Now, contract work makes up about 40% of its production with the team focusing more on its own stocks, which includes a revolving range of limited malts, its Height of Arrows gin, new make spirit, and a new proposition, ‘strong waters’. It (proudly) doesn’t have a core range, with the ability instead to experiment and break apart the whisky-making process. “We routinely get asked what’s your core range going to be and we say we aren’t doing a core range. It’s usually a middle-aged dude who is judging what we are doing, and I say listen, we aren’t aiming for a core range because we are building as many data points and information so we can use science to make decisions about production and flavours and how to put them together. At that point, you watch them have a f****** meltdown because they don’t understand. It’s not what they’ve been taught. I want to reach the moment when we don’t have to explain that we don’t have a core range.”
Strong waters run deep
This year Holyrood released two new products in a completely unexplored category – Strong Waters. It’s essentially a white new make spirit made from a single heritage barley and diluted with grain neutral spirit (GNS). The first two releases form part of Holyrood’s Charmed Circle range, made from Golden Promise and Chevalier barley. “It’s something that hasn’t been done before. It doesn’t fit new make because we blended it with GNS. It sucks when you make something new in a spirit space and it only gets to be called ‘spirit drink’. We looked at the archives to try and find something that talks about spirits that aren’t aqua vitae (an old name for a concentrated aqueous solution of ethanol) and we found references to ‘strong waters’, which refers to a spirit that a distiller would make that isn’t reserved for whisky production.” The aim is to highlight barley as a key flavour component in white spirit making. Next on the agenda is the release of Holyrood’s Elizabeth Yard rum, matured at a warehouse in Edinburgh that used to be an old naval rum store.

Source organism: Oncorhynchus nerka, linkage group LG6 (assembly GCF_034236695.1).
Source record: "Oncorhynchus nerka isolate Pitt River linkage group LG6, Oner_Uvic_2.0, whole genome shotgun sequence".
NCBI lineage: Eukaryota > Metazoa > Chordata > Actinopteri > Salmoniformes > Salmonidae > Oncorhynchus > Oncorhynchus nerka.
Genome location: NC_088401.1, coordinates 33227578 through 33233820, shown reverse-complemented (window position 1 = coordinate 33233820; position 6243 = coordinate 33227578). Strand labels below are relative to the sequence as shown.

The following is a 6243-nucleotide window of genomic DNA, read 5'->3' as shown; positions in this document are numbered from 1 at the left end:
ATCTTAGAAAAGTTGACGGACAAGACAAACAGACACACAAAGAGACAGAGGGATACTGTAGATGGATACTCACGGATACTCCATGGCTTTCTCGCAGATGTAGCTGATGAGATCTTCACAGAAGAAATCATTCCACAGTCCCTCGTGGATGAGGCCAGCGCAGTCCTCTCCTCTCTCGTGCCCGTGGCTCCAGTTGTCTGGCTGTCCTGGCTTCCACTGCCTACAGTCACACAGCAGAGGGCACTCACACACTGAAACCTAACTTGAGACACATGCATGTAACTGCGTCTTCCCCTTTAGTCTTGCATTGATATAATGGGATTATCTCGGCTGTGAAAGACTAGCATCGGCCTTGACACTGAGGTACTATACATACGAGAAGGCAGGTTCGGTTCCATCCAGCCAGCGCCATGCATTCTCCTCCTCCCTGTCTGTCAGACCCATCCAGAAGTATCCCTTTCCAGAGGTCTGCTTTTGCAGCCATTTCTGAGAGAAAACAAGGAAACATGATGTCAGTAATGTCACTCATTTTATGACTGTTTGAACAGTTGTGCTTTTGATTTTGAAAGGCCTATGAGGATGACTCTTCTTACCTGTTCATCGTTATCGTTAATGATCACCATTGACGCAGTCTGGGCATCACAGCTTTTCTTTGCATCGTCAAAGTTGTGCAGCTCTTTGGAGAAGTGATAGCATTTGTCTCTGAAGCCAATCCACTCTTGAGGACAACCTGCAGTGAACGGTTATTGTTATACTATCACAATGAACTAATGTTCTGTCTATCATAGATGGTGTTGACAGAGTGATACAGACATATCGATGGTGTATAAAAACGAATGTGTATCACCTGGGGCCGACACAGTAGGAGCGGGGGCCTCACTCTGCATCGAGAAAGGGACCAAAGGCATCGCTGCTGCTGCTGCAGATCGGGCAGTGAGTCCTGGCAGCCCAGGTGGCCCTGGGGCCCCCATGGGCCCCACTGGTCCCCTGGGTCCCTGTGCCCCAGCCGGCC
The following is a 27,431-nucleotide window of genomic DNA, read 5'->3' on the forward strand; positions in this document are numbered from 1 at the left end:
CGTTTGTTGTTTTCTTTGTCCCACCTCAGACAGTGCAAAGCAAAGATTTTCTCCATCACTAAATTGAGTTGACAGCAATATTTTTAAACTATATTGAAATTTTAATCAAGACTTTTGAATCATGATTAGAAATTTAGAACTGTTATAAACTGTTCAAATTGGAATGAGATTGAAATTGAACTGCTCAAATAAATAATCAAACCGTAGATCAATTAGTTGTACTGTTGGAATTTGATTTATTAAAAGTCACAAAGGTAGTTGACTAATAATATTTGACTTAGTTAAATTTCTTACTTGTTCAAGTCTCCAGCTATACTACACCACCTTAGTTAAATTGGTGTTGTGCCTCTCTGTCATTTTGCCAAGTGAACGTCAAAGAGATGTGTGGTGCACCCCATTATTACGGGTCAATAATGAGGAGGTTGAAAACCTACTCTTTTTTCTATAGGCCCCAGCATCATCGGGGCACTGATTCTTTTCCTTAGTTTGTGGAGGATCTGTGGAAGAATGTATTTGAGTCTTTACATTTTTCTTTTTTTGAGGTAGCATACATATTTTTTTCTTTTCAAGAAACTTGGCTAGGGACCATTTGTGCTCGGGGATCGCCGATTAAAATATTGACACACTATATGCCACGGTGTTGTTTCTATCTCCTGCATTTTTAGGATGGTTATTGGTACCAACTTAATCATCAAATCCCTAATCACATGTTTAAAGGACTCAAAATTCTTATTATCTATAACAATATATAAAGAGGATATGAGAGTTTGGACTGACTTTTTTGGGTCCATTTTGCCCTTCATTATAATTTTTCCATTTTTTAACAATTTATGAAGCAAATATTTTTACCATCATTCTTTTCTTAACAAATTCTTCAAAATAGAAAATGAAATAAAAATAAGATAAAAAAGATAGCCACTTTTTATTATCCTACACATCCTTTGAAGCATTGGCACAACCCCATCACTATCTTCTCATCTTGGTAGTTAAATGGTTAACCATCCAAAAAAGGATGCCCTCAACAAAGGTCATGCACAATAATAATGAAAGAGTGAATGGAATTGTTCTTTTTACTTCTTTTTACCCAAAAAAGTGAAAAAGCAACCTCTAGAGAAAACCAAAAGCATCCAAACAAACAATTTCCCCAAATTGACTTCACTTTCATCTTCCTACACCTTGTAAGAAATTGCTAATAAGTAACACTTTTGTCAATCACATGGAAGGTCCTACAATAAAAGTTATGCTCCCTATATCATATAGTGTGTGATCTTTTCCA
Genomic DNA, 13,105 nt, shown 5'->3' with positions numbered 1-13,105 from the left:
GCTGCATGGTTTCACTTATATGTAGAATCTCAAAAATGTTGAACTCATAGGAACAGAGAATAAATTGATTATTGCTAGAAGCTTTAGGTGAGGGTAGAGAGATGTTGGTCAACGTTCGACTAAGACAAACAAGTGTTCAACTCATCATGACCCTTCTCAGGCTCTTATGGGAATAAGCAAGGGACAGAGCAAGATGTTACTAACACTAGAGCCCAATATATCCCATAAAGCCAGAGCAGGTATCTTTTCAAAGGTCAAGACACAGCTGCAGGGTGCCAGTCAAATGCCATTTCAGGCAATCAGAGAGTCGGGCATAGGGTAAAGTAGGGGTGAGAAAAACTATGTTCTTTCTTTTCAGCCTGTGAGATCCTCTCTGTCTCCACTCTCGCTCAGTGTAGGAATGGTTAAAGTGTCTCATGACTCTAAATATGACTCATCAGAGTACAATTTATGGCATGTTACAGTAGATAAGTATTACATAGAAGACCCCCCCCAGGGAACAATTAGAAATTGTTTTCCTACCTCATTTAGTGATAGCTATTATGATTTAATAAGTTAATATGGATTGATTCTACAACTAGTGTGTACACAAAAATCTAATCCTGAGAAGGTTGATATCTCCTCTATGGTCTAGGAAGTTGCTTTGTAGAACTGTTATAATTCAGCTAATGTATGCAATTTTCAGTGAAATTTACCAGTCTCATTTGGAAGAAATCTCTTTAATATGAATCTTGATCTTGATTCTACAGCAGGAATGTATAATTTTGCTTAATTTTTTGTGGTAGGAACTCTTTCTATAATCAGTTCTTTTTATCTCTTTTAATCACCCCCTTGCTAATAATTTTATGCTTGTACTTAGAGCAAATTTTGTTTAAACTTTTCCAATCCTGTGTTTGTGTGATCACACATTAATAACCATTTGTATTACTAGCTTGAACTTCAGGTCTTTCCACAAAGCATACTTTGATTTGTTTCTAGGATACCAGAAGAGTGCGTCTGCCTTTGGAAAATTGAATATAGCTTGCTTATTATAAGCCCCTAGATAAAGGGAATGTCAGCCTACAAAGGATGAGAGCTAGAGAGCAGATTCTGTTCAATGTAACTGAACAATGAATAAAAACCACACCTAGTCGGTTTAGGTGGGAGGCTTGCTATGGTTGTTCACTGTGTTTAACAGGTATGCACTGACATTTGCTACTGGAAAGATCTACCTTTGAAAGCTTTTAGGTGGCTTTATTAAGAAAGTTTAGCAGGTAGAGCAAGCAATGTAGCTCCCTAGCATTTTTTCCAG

Is Holyrood ‘new wave’ in its approach? By most standards, yes. But what does that mean? “For us, it means adding to the story but also earning your whisky stripes. Who cares if you build a distillery, that doesn’t mean anything anymore. It used to be so difficult but now we have a broad base of consumers interested in new things and getting money isn’t the crazy challenge. The bar is higher now, so when I think about terms like new wave, I think it means that you have to be creating something that’s adding to the momentum that brings about positive change. There are some really inspiring people in that ‘new wave’ space where it’s clear that they have thought about what they want to achieve with their distillery, not just churn out more single malt whisky.”
Looking to the future
Ravenhall’s next aim is to create a whole new language for whisky with plans to launch a tranche of Mark 1, 2, and 3 releases. Mark 1s will be “mature whiskies that look to understand one variable, perhaps chocolate malt or champagne yeast.” Mark 2s will build on the understandings gained from Mark 1s by combining different recipes. Mark 3s will be the result of all of those ideas having gone through maturation. “That’s our big mission. There’s lots of stuff we have to do along the way but when it comes to what we want to achieve I’d love people to say ‘I respect what they are doing because they are doing it with the right kind of love and honour for the industry’.”